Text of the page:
Protecting Employer Rights In Virginia

A Republican State Senator has introduced a bill that would permit employers to fire someone who cannot speak English without being liable for unemployment benefits:

RICHMOND, Jan. 16 — A Republican state senator from Fairfax County has introduced a proposal that would allow a boss to fire employees who don’t speak English in the workplace, which would make them ineligible for unemployment benefits.

Sen. Ken Cuccinelli II said the law is needed because a growing number of employers in Northern Virginia are frustrated that some immigrants never learn English, although they said they would when they were hired.

“The point here isn’t to be mean; the point is to allow circumstances to give employers their own ability to hire and fire people who may not speak English,” Cuccinelli said.

Now, Virginia is already an “at will” employment state, meaning that someone can be hired for fired for any reason without liability to the employer unless there was a violation of civil rights law. The problem, though, is that employers who exercise their right to fire someone who refuses to learn English face the possibility of higher unemployment taxes:

Cuccinelli said he drafted the bill after a business owner approached him last year and complained that his unemployment taxes rose after he fired someone who didn’t learn English.

“They had an understanding the employee would improve their English capabilities, and that didn’t happen,” Cuccinelli said. “We are an at-will employment state, but there is a question about having to pay more unemployment insurance.”

Well, it makes sense to me. If someone is hired with the understanding that they will speak English in the performance of their job duties, or even that they will take classes to improve their English skills, and they fail to do so, an employer should have the right to terminate them without having to worry about paying higher taxes.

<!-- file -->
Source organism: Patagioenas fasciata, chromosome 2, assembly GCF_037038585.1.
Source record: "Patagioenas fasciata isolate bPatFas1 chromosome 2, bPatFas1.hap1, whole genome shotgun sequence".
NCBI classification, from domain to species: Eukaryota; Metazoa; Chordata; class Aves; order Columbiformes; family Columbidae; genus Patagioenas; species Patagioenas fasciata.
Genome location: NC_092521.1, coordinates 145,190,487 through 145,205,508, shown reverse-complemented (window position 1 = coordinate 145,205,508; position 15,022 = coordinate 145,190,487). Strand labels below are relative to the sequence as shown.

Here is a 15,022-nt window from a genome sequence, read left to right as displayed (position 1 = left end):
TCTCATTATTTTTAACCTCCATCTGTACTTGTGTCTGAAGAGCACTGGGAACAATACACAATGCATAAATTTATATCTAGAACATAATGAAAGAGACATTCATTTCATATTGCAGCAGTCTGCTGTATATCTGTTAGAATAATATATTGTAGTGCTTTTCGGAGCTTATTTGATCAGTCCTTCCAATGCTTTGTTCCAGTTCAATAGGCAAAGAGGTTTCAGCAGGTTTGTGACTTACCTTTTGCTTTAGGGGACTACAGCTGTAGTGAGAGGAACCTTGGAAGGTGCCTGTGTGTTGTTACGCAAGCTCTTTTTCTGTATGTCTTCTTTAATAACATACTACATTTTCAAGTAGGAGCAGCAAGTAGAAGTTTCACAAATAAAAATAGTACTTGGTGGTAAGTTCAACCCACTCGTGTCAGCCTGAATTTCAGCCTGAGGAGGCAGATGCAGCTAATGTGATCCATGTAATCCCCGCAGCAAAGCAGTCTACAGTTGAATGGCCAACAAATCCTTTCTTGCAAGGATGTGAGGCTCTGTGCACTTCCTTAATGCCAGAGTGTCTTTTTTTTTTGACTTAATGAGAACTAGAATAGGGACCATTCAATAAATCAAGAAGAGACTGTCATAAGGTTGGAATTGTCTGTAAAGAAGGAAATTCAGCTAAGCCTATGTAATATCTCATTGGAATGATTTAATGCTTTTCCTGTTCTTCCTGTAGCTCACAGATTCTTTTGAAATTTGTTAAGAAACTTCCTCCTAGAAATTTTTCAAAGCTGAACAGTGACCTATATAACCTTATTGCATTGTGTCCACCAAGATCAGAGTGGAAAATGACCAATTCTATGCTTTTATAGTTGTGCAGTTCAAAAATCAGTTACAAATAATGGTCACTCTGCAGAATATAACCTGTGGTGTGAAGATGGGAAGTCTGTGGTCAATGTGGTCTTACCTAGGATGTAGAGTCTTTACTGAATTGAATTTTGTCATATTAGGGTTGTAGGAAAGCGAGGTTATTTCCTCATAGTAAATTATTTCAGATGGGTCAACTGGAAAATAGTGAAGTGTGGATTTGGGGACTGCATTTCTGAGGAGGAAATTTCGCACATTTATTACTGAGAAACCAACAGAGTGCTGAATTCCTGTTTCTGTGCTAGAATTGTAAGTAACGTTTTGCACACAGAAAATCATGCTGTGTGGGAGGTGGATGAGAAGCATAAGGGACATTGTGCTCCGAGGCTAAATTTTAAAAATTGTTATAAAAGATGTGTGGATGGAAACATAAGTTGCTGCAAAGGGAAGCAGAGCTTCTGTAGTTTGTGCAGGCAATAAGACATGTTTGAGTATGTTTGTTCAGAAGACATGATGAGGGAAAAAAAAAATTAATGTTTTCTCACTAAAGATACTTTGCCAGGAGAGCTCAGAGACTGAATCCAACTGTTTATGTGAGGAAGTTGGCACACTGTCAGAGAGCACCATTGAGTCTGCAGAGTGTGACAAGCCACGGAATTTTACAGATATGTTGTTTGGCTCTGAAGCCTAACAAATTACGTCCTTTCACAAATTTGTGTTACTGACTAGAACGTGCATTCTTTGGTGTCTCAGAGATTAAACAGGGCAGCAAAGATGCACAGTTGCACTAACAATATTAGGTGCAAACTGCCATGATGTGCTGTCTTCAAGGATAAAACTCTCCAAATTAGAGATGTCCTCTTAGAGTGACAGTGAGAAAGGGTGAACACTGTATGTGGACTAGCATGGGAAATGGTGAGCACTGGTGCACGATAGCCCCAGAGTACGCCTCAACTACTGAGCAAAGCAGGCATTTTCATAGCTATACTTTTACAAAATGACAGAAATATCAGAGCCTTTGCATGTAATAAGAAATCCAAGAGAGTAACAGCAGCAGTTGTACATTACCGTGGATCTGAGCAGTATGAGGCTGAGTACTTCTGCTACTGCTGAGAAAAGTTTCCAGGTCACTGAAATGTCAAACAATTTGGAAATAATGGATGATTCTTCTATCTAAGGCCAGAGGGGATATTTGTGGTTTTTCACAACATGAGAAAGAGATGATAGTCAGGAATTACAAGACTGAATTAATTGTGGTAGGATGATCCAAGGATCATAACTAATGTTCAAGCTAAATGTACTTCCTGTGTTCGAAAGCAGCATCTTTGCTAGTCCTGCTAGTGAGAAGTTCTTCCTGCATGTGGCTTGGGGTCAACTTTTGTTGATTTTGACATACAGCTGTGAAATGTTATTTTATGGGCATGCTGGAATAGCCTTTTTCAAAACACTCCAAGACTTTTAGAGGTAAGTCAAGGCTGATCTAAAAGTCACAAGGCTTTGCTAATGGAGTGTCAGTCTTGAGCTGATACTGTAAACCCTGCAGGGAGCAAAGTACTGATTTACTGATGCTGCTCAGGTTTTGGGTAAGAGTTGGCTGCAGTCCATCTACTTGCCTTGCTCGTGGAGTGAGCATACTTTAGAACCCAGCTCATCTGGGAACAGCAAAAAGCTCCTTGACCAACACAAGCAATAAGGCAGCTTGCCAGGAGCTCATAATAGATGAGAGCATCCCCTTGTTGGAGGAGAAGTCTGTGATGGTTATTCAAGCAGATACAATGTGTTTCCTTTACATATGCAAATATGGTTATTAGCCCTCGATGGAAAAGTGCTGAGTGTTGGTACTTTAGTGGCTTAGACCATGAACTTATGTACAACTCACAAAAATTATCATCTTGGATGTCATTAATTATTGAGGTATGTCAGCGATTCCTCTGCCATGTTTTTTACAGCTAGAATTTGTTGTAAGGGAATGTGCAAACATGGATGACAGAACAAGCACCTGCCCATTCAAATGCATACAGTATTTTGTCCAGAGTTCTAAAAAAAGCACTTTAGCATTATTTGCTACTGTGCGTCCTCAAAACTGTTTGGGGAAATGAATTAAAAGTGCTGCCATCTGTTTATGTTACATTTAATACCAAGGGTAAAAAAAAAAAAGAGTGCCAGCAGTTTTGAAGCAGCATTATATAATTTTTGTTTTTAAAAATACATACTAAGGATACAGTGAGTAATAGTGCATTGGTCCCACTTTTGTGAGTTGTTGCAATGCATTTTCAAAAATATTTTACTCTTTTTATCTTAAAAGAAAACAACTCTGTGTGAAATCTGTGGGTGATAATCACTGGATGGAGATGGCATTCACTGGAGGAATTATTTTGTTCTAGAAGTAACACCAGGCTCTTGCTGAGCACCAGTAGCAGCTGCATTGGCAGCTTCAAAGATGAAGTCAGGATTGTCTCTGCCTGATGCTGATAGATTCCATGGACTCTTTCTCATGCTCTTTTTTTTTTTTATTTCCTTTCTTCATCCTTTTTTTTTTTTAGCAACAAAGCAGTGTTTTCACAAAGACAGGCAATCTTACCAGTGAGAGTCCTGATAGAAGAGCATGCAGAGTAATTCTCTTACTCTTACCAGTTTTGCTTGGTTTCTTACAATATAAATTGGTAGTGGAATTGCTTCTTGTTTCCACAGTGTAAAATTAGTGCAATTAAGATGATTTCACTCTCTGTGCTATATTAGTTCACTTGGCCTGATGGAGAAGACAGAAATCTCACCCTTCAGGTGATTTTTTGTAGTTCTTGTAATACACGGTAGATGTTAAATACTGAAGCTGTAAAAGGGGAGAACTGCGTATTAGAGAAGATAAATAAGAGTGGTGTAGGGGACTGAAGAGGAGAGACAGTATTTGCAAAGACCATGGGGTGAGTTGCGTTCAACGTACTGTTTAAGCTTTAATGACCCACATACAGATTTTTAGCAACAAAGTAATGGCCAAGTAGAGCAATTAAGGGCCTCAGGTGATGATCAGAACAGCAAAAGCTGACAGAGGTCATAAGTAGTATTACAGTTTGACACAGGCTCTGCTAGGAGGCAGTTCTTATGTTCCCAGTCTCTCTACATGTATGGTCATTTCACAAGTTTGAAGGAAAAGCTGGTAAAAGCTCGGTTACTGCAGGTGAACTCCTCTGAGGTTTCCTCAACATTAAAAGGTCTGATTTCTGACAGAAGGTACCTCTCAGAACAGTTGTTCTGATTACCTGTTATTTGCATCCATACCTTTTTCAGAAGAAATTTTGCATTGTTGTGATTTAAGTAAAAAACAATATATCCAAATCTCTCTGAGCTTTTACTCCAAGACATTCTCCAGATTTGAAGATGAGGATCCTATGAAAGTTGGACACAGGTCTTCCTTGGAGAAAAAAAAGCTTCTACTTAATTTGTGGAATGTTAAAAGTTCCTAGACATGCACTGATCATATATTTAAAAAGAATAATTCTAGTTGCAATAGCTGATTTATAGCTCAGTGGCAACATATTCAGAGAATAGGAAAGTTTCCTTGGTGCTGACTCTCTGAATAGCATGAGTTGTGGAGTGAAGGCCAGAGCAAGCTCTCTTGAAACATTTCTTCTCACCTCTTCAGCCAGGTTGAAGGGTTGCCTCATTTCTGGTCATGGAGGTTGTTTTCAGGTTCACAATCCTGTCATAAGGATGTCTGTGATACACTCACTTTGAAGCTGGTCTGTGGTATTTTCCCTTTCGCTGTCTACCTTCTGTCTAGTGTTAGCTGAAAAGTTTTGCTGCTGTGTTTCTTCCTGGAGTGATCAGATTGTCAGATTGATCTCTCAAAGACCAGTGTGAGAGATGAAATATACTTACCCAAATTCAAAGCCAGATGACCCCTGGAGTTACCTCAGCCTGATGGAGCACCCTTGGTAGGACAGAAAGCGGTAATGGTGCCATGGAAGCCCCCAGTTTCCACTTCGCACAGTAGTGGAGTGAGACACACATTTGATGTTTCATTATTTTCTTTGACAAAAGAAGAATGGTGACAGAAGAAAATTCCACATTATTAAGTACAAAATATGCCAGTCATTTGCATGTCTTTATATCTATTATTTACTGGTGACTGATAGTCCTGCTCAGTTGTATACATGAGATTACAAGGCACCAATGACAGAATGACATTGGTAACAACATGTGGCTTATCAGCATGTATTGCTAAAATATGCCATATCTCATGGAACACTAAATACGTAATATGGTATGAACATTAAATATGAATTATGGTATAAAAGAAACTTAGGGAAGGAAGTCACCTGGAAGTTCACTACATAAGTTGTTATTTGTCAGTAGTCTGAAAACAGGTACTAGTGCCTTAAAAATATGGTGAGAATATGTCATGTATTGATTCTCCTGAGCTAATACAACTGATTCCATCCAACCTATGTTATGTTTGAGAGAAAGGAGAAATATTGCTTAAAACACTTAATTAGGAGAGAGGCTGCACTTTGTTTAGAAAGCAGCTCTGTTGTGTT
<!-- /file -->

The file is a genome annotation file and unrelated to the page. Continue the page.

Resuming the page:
The reaction from opponents, of course, is typical:

“This is the most mean-spirited piece of legislation I have seen in my 30 years down here,” Senate Majority Leader Richard L. Saslaw (D-Fairfax) said.

Translation — I have no real argument against this law, but Senator, you’re just a big meanie for expecting that people would live up to their promises.

Originally posted at Below The Beltway

  • LBest

    Its a performance issue so they should have that right but I dont think it should be treated diferent than firing somebody for poor performance in another area.

  • Amyz

    I do not see why this has to become a “law”. This seems to me that the employer is derelict in their efforts to document. If a job requirement is not met then as a an at-will employer they should be able to terminate based on lack of performance. They need to update the policy guidelines and job description.

  • Amyz

    Lack of performance can encompass, breach of duty or neglect of duty. If they had a duty to learn a skill and failed it’s ground for corrective action. If the employer issued corrective action and the employee still failed… adios.